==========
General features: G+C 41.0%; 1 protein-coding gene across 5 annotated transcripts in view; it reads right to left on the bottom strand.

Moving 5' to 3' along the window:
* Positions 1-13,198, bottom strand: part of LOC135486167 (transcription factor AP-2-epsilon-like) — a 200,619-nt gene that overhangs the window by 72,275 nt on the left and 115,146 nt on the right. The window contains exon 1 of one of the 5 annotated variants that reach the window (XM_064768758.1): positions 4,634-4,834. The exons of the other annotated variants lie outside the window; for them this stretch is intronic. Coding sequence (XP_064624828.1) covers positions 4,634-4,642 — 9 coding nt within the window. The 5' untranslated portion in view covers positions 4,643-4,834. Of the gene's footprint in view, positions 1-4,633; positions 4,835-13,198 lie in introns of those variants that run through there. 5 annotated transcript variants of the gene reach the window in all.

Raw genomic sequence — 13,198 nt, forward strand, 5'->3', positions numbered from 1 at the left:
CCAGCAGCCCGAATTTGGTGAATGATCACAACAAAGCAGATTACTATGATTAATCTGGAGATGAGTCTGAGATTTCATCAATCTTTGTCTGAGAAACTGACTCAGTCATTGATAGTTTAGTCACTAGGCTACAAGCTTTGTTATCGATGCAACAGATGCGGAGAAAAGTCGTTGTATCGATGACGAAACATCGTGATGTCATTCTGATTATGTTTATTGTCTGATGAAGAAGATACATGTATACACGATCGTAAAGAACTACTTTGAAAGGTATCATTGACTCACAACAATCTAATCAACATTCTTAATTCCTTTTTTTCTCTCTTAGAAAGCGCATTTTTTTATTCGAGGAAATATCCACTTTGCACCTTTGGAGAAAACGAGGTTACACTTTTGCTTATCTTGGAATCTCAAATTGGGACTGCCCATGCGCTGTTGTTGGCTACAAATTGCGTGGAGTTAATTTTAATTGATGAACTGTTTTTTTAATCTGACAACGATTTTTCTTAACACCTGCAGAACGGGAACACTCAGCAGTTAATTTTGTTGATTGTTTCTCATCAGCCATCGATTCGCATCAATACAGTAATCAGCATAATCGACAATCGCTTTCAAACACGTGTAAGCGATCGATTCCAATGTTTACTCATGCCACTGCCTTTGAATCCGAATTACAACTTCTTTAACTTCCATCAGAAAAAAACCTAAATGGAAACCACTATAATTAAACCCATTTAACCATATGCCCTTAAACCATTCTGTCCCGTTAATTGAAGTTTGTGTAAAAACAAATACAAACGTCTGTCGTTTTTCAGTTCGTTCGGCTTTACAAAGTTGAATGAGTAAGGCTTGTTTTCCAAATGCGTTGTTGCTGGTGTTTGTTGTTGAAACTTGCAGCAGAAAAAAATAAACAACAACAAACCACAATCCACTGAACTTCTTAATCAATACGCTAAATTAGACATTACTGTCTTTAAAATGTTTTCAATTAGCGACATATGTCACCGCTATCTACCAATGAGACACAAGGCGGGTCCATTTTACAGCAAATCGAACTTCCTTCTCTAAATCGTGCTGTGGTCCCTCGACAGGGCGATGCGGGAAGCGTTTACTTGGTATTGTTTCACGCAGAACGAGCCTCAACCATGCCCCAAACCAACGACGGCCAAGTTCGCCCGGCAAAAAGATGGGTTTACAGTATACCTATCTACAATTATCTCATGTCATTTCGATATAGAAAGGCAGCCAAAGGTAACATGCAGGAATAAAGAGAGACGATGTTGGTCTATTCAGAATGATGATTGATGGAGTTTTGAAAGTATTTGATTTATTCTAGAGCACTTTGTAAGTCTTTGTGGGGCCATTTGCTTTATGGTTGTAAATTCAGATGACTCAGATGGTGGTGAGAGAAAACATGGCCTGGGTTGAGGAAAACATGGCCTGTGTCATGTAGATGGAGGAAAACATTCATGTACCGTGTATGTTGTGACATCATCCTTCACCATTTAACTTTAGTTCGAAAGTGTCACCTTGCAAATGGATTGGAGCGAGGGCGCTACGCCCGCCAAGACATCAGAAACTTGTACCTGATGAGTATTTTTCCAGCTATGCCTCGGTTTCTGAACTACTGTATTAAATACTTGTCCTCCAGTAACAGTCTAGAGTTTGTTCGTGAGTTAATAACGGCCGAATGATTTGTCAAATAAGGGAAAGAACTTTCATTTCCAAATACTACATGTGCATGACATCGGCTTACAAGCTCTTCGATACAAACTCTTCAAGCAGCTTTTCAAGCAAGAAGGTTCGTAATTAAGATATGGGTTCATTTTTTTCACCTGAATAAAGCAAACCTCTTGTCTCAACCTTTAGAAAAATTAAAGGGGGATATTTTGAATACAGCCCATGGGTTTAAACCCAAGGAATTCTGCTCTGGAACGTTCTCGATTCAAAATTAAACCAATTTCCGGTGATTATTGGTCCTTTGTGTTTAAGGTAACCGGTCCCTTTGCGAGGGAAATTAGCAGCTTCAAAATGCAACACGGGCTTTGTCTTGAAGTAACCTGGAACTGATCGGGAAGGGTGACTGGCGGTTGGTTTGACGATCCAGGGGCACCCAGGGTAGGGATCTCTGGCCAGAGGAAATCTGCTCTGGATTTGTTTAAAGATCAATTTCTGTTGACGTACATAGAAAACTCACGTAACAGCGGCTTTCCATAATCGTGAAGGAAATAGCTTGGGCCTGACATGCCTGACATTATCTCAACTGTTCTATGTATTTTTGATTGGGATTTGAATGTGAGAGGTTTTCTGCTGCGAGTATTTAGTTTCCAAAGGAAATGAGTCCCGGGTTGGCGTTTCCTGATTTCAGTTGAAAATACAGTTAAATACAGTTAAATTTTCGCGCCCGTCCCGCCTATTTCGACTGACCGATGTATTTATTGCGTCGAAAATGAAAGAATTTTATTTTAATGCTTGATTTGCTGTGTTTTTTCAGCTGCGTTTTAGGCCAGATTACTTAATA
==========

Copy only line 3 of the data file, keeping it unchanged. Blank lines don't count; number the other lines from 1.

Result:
* Positions 1-13,198, bottom strand: part of LOC135486167 (transcription factor AP-2-epsilon-like) — a 200,619-nt gene that overhangs the window by 72,275 nt on the left and 115,146 nt on the right. The window contains exon 1 of one of the 5 annotated variants that reach the window (XM_064768758.1): positions 4,634-4,834. The exons of the other annotated variants lie outside the window; for them this stretch is intronic. Coding sequence (XP_064624828.1) covers positions 4,634-4,642 — 9 coding nt within the window. The 5' untranslated portion in view covers positions 4,643-4,834. Of the gene's footprint in view, positions 1-4,633; positions 4,835-13,198 lie in introns of those variants that run through there. 5 annotated transcript variants of the gene reach the window in all.